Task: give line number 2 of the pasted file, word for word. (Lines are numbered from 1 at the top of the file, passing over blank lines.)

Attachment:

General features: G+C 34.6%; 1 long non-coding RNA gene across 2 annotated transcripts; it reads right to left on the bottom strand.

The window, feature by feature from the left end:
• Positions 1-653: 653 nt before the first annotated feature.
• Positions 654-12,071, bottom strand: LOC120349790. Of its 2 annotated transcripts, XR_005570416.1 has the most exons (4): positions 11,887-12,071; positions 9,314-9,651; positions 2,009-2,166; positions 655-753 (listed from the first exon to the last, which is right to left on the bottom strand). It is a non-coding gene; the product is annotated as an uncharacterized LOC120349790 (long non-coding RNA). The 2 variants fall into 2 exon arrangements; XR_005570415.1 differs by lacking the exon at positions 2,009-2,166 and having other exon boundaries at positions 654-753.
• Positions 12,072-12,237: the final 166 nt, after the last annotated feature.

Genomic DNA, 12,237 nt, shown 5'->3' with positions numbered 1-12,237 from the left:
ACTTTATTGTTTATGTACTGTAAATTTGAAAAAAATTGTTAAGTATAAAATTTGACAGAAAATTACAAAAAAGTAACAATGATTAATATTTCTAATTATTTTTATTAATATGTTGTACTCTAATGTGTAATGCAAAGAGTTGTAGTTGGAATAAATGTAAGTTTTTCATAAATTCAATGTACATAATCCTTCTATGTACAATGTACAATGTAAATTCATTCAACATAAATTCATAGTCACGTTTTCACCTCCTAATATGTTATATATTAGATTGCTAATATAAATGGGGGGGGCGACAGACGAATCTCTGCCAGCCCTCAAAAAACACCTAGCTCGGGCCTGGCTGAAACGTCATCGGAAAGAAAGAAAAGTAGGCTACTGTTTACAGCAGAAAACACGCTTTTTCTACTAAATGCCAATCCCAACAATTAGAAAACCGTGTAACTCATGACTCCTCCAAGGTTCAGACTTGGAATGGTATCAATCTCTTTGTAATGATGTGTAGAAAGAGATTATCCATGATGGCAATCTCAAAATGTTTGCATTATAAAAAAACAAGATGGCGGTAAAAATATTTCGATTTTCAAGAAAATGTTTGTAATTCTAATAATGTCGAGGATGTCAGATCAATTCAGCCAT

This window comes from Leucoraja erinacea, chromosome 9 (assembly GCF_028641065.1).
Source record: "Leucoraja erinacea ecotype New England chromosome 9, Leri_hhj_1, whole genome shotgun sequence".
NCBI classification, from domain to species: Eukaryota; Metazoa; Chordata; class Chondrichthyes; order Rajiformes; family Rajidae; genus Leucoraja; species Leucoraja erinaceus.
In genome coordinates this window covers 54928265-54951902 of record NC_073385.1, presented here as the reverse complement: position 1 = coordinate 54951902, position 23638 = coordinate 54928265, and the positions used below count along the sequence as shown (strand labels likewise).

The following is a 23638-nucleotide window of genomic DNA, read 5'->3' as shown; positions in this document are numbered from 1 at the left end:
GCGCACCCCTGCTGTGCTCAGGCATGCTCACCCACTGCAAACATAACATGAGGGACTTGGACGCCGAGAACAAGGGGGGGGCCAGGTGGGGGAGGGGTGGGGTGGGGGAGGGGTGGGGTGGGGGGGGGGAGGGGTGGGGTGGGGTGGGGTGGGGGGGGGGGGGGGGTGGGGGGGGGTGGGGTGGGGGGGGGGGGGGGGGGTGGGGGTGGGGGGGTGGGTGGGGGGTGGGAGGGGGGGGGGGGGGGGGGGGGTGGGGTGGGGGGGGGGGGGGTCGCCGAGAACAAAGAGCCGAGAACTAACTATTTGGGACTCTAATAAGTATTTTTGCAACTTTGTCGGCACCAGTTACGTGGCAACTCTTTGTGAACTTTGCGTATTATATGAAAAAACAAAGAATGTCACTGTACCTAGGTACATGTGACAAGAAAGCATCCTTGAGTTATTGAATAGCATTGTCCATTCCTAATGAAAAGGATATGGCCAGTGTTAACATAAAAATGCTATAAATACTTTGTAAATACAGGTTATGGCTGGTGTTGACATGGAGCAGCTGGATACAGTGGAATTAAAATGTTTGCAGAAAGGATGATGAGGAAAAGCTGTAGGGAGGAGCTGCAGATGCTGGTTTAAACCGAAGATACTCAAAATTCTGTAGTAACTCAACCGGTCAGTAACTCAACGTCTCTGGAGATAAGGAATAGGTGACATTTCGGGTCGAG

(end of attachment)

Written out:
The window, feature by feature from the left end: